The sheriff also can ask the county manager to dispatch appropriate county staff to remove any personal property not removed from the site within the time directed. While that happens, the Sheriff’s Office shall keep a sworn law enforcement officer on site while county employees are there to remove personal property.
Anyone notified that they are trespassing for camping or establishing a camp on county property shall be subject to being charged with trespass if they come onto the same county property again.
The ordinance would have been effective immediately upon its unanimous adoption by the Board of Commissioners.
Commissioner Charles Evans suggested that one segment of the community brought this proposed action forward against another segment of the community.
“We are going out of our way to target homeless individuals,” Evans said.
Moorefield countered, saying it was brought forward by people sleeping at the library.
Commissioner Toni Stewart also voted against the proposed ordinances. She kept asking, “What are the options? We don’t have any options, they (homeless) don’t have any options.”
Commissioner Jimmy Keefe was of another opinion. He said his children, as well as other children he is aware of, no longer use the Maiden Lane library because of the vagrancy surrounding the library.
Keefe said he empathized with the homeless situation, but asked fellow commissioners to think about the purpose of a library.
“Maybe we should close the library and turn it into a homeless shelter,” he said.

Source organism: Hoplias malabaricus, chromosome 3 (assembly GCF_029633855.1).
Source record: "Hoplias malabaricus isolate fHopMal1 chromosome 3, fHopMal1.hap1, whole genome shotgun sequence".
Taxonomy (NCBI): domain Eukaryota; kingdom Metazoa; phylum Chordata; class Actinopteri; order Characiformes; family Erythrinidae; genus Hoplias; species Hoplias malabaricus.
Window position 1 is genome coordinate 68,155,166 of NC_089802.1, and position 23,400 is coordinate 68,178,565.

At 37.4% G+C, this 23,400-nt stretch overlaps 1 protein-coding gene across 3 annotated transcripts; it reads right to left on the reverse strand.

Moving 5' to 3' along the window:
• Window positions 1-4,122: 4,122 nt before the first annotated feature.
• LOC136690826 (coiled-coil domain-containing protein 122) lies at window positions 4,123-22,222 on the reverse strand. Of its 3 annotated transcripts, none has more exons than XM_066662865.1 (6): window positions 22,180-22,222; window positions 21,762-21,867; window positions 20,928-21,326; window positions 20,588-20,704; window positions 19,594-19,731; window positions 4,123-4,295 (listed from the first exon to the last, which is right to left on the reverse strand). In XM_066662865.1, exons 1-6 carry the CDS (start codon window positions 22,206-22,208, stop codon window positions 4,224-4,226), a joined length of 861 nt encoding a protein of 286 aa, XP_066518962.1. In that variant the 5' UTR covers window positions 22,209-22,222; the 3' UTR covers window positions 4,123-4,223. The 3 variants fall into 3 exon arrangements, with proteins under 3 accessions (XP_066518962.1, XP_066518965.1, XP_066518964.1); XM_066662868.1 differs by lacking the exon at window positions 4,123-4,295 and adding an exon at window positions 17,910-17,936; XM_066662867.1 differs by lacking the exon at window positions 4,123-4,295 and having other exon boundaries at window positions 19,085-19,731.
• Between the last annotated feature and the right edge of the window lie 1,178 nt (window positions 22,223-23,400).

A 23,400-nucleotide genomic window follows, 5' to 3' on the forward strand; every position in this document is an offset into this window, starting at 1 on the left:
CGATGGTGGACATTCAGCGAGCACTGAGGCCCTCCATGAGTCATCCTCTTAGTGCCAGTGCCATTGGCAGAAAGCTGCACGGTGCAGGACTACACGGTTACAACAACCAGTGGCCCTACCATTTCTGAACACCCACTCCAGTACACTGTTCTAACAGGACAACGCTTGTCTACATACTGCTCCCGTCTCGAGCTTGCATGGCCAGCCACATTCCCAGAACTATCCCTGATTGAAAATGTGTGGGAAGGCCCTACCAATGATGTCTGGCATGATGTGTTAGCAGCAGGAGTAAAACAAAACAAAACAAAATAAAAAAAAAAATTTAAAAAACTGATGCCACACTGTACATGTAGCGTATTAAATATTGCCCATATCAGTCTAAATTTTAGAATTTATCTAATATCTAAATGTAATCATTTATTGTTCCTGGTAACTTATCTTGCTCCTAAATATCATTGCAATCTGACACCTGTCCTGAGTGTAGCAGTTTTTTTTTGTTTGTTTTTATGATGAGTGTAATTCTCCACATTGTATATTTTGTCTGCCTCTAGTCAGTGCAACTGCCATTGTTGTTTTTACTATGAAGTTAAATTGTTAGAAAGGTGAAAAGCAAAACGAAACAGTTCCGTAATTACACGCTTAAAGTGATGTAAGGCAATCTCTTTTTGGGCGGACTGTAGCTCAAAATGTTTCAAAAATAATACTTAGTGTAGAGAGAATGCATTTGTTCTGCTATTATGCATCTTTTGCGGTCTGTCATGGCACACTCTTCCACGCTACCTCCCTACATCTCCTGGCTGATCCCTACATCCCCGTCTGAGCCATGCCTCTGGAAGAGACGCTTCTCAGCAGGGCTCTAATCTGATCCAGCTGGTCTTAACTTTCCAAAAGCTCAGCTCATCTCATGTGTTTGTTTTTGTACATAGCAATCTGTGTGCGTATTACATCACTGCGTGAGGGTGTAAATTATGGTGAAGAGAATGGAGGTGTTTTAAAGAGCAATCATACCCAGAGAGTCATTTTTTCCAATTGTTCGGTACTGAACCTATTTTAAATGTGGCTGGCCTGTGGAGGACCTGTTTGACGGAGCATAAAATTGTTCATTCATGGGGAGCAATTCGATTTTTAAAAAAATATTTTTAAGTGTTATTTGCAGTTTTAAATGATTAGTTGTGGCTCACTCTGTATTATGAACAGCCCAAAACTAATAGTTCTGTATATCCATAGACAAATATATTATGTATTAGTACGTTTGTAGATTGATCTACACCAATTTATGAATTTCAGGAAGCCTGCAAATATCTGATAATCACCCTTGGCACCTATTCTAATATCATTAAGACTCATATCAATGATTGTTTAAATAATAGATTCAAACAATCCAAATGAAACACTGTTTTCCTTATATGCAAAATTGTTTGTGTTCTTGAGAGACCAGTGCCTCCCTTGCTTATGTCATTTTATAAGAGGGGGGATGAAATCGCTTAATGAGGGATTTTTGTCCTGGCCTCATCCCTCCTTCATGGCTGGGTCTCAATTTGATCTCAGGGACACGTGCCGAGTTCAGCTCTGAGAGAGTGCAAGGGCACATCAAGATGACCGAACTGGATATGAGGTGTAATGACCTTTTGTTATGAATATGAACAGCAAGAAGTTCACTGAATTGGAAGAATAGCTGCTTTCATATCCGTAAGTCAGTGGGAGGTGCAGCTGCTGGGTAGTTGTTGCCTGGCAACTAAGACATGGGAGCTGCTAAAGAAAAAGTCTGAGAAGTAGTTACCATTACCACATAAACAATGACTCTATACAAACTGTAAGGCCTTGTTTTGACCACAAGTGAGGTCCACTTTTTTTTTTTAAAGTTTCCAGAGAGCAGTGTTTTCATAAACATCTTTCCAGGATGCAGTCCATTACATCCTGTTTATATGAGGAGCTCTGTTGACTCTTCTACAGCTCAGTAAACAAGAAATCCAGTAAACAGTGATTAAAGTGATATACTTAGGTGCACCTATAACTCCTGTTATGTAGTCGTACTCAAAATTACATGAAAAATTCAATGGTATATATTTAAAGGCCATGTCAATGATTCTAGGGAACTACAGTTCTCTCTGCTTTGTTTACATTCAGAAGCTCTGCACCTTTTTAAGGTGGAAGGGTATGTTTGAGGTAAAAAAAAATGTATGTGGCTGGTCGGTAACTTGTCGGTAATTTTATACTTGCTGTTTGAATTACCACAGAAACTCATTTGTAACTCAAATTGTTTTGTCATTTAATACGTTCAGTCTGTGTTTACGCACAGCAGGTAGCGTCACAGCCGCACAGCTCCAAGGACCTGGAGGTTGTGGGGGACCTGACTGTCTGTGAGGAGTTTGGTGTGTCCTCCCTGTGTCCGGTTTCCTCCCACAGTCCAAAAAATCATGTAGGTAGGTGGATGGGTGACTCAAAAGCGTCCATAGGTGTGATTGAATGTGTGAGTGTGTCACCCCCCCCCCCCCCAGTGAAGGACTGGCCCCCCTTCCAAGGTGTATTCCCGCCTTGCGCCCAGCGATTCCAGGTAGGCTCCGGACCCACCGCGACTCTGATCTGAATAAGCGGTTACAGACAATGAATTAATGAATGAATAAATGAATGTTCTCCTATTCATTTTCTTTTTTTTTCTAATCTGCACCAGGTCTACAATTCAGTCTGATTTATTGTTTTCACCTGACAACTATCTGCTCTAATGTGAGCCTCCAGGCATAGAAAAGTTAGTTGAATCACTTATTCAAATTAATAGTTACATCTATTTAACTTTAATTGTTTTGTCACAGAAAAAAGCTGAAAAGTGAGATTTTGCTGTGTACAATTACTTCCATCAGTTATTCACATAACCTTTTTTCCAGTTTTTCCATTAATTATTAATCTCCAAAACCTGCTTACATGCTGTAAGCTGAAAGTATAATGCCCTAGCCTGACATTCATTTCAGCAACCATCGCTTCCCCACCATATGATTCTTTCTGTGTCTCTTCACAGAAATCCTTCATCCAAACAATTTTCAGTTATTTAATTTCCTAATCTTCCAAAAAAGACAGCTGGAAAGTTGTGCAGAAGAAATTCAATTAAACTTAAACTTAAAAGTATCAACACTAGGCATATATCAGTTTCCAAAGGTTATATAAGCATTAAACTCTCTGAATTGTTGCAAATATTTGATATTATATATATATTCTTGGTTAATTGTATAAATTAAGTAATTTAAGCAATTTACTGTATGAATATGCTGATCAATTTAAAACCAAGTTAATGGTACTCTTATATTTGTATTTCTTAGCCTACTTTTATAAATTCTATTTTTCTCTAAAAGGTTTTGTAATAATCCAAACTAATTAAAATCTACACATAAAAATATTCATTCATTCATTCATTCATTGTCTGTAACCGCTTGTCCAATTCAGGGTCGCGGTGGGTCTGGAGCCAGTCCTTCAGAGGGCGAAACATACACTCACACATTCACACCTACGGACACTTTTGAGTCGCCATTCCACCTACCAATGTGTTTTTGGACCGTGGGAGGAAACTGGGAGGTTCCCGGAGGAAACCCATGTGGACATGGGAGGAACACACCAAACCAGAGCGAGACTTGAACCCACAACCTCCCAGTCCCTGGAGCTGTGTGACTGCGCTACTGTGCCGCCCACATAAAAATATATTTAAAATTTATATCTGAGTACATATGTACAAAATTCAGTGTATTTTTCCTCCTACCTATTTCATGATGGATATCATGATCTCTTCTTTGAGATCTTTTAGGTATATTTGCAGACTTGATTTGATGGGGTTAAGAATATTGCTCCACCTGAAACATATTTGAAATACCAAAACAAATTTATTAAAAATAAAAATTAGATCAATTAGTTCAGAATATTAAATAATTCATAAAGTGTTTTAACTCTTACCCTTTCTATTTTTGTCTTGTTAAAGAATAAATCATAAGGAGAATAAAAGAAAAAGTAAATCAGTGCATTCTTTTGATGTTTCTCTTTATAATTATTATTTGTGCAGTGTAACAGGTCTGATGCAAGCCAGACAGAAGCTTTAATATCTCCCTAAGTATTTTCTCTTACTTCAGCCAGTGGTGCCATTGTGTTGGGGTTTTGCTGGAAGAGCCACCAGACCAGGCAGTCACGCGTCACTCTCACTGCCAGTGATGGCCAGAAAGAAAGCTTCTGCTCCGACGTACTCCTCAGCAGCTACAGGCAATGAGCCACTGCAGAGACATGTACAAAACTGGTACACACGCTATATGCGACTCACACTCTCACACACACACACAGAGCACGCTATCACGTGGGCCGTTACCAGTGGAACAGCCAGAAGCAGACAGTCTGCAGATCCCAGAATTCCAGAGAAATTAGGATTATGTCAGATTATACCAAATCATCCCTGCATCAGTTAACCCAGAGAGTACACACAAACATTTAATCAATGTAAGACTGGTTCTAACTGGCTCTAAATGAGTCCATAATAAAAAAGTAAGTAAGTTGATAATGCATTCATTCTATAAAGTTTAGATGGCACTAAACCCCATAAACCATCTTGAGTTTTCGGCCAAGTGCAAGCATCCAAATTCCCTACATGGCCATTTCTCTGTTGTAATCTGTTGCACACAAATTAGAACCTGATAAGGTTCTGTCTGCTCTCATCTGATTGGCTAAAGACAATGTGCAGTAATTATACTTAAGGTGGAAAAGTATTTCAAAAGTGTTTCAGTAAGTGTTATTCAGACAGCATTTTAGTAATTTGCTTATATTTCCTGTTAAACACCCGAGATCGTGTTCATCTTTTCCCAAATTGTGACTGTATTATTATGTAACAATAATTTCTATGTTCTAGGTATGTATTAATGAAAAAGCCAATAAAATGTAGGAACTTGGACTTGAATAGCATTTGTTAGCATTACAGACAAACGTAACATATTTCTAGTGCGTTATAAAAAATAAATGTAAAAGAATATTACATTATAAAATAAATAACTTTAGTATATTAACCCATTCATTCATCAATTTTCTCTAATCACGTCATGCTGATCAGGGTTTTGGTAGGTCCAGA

Stewart countered, saying the county has an obligation to all children, including those who are homeless.
Adams, the board chairman, noted that both sides of the argument made good points. He called the homeless situation a multi-faceted problem with no easy solutions.
In other business, the board unanimously voted to hire architectural firm Ewing Cole for the proposed Crown Event Center. The firm is headquartered in San Diego with offices in Charlotte and Raleigh.
County Manager Amy Cannon also asked the board for permission to start contract negotiations for a refined scope of services and final price, which will come before the board for approval.
Sales tax distribution
Adams previously asked Cannon to review for information purposes only the county’s current tax distribution method with municipalities.
Cannon said the board’s Audit and Finance Committee met on Aug. 1 to review information on the sales tax distribution inter-local agreement that expires on June 30, 2023. At that meeting, the county manager shared the history of the agreement, sales tax distribution amounts per the agreement and the impact of a distribution change to ad valorem.
Cannon told commissioners that the county received the final sales tax distribution in October for FY2022. The sales tax impact under both per capita and ad valorem have been updated to reflect the most current data.
She said commissioners will have to decide soon how they want to conduct sales tax distribution with municipalities. She noted that Cumberland County is only one of three large counties still distributing sales tax on a per capita formula, which is based on past population. She told commissioners they need to consider options that will safeguard county tax revenues. Cannon suggested the commissioners consider using the ad valorem formula, which is based on property values.
“Time is of the essence,” she said.
“The board needs to continue this discussion so that there is some certainty as local governments prepare their budgets,” she told commissioners.
The board also honored Cannon, who is retiring in December, for her service to the county. Cannon started with the county as a budget analyst in 1990 and worked her way through the ranks to become the county’s first female county manager.
The board unanimously adopted a resolution, proclaiming Nov. 30 Amy H. Cannon Day in Cumberland County. Council, Evans and Keefe made the presentation because they were on the board when Cannon was hired as manager.